Character Deep Dive: Dane Marric of the Kallattian Saga

Next week I will review what was likely one of the most anticipated books of the year for me, Andrew D Meredith’s Gloves of Eons. While I am still deeply impressed with Andrew’s writing and the world he has created, there is something I think needs to be addressed. That is the absolute brilliance of one character—Dane Marric.

If you’ve read the Kallattian Saga at all, you probably wonder if I’ve gone crazy. Hear me out. 

Dane is a fantastic character exactly because he is who he is. Terrible. He’s an awful human being, and I hate him. But I also kind of love the reliability of his awfulness. I love every moment when he does the wrong thing for what he believes are the right reasons. He’s the sort of character where I wish I wrote him. He is the embodiment of the type of villainy I love to read and write.

I will say, that this article will have very slight spoilers for the Kallattian Saga (events that are not exactly central to the plot, with a lot of context removed). Though I suspect if you were averse to this, you wouldn’t have clicked the article link.

One of my first jaw-dropping moments in the series was when a group of paladins visited a farm and was served by a humble farmer and his family. Classic Meredith moment. Cozy and making the world feel lived-in. But then. Oh, but then. Dane, a Paladin of the vow of chastity, refuses to let the farmer’s young (prepubescent I believe) daughter serve him because she is female and his dogma suggests that he cannot interact with her.

He even quotes a scripture that I will paraphrase, “do not accept temptation from the sin maker.” And he says this with a smug sneer that completely brings the evening to a halt.

In thinking himself pious, he insults the farmer and his daughter, the hosts of the paladins, and causes an uncomfortable tension that goes beyond palpable to gut-wrenching. This horrible behavior gives the POV character, Jined, a chance for a perfect retort to Dane, “what about this young girl do you think will lead you into temptation?” Having set things right for his foil’s mistake, the dinner continues while Dane stews in anger.

But that is only the beginning of the conflict between them.

THAT is brilliant. To expose folly is one of the greatest things fiction can do and shows why fantasy is not only for entertainment. It shows that fantasy, and indie fantasy in particular, has a seat at the table for big conversations.

Dane’s misogyny is repugnant and he is chastised for it. Unlike other authors who sometimes veer into, “Is this what the author thinks?” territory with their characters, Meredith’s treatment of Dane gives us no such questions and hopefully serves a lesson for those who feel similarly to that character. Books can change minds, and Meredith uses Dane Marric to great effect to expose the ridiculousness of dogma that sexualizes or demeans women.

Now, it could be easy for that to be all Dane is, a tool for exposing folly, but Meredith doesn’t let it be that easy. Dane is very devout and wants to do the right thing, but he lets his zeal sway him in all the wrong directions. Evidence that he is multi-faceted comes pretty early on when he performs a miracle in the name of his god and feeds those who need it. Even from someone as horrible and repugnant as Dane, good can still be done.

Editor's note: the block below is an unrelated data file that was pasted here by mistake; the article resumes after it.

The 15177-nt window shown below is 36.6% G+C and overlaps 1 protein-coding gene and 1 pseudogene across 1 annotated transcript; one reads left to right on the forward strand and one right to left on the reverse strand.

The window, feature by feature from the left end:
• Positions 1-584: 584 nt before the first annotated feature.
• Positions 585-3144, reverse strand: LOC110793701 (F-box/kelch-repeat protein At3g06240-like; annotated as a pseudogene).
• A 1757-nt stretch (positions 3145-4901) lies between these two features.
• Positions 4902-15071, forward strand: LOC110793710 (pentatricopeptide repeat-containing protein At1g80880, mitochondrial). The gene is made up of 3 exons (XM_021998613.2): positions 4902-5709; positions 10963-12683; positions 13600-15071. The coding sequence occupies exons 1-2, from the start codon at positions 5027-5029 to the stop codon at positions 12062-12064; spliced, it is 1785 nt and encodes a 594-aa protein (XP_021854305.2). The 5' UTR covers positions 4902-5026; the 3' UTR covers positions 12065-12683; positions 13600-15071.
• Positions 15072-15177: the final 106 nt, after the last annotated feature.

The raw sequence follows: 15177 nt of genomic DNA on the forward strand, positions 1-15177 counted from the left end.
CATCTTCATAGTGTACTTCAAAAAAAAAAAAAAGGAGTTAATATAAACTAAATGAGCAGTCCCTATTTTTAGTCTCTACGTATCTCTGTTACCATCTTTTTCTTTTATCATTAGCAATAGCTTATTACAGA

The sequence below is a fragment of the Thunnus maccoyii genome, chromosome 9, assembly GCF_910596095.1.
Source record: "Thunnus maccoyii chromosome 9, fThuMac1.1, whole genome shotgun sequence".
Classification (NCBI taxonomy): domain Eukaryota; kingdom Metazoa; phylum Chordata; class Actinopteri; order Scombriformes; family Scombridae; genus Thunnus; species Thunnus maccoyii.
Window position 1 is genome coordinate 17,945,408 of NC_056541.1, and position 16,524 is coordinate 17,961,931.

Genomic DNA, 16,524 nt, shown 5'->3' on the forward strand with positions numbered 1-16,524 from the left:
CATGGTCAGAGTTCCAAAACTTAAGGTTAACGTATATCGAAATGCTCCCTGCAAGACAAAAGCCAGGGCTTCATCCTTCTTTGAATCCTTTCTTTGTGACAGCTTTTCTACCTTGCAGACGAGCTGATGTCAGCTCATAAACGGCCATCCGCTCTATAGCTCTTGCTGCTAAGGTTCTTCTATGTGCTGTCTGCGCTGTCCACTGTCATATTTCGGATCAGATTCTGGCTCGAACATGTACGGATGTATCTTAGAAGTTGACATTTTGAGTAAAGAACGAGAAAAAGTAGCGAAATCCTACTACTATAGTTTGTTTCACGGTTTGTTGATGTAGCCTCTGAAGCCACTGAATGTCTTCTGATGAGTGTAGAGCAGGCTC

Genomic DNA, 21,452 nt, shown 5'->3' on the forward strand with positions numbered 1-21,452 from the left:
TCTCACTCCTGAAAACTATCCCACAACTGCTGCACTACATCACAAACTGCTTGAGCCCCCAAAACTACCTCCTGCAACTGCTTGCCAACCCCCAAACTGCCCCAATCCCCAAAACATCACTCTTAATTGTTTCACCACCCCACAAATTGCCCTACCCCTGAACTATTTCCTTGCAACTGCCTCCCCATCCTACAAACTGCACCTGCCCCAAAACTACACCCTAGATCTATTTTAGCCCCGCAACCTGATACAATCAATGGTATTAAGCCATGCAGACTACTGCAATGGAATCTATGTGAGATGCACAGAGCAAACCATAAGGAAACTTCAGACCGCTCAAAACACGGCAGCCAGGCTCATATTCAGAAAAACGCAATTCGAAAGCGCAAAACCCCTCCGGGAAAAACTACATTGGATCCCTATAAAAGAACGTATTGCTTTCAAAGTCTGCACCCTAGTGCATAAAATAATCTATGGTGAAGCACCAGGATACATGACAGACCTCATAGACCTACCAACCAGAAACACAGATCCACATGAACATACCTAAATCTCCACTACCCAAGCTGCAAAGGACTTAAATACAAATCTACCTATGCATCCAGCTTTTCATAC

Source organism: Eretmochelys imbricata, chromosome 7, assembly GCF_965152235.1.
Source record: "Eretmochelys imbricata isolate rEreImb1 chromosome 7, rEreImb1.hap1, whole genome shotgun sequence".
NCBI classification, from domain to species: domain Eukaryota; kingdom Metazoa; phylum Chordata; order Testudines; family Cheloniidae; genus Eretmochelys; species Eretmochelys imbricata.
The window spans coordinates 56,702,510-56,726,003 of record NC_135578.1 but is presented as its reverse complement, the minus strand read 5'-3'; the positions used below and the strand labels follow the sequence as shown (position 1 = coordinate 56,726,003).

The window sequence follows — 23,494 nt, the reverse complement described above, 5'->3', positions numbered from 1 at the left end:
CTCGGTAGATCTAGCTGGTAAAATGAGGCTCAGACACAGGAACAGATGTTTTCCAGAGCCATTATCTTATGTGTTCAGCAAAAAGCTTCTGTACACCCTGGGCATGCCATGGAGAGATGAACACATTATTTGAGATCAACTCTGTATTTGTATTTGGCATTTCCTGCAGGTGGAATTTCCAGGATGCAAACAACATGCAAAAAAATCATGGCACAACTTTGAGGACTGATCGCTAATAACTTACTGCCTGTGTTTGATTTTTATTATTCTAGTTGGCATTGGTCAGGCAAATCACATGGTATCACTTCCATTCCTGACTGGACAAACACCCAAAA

For those of you who haven’t read the series: The gods of Kallattai are very real, and this is no fluke. Though imperfect, Dane is still able to be used for good. His superiors comment on his potential but are quick to note that it is a long road for him. And that’s like a lot of us. Who of us haven’t had horrible ideas that then recognized the error of their ways? Which of us can say we aren’t truly a work in progress? Growth is hard and not always even or upward.

A lot of this continued difficulty can be seen in Dane’s interactions with Jined. When the story starts, they are presented as two men of a similar rank, though in many ways Dane seems to be farther along than Jined. When Jined’s story takes off and he is chosen by his god, we see the dismissal and bullying that Dane’s interactions with him were marked with turn into something no less antagonistic but almost reverent in its nature.

The complicated feelings of jealousy and awe Dane feels for Jined is one of the most human things I can imagine. Even if he is not cognizant of it, there is some part of Dane that seems to wish he was Jined.

In true Marric fashion, there is a particular moment in Gloves of Eons where Dane speaks about his god revealing something to him, that was something he discovered by snooping after Jined. The implication that Jined could be his god or what he aspires to be is not lost on me, and I can’t wait to see how this dynamic progresses. 

Before I conclude I want to be clear. Dane is one of the worst types of religious people. He is close-minded and arrogant, but there is a purity to his zeal that is at once both dangerous and admirable. The deftness and nuance Andrew Meredith writes with make an already fantastic series so much more complex in its examinations of the nature of faith and the human condition through the inclusion of Dane.

All is not said and done of course. I’m still at a crucial part for Dane’s role in Gloves of Eons, but I’m SURE he will be mentioned in my review. Who knows where this character will end up, but, I will try my best to wait patiently.

Every time Dane is on the page, I feel myself drawn to see exactly what he is going to do next. From his hate/rivalry/friendship with Jined to his suspicion and deeply seeded disdain for women. Dane contains so many of the horrible things that make us human and gives the author ample opportunity to point out the errors of our ways of thinking.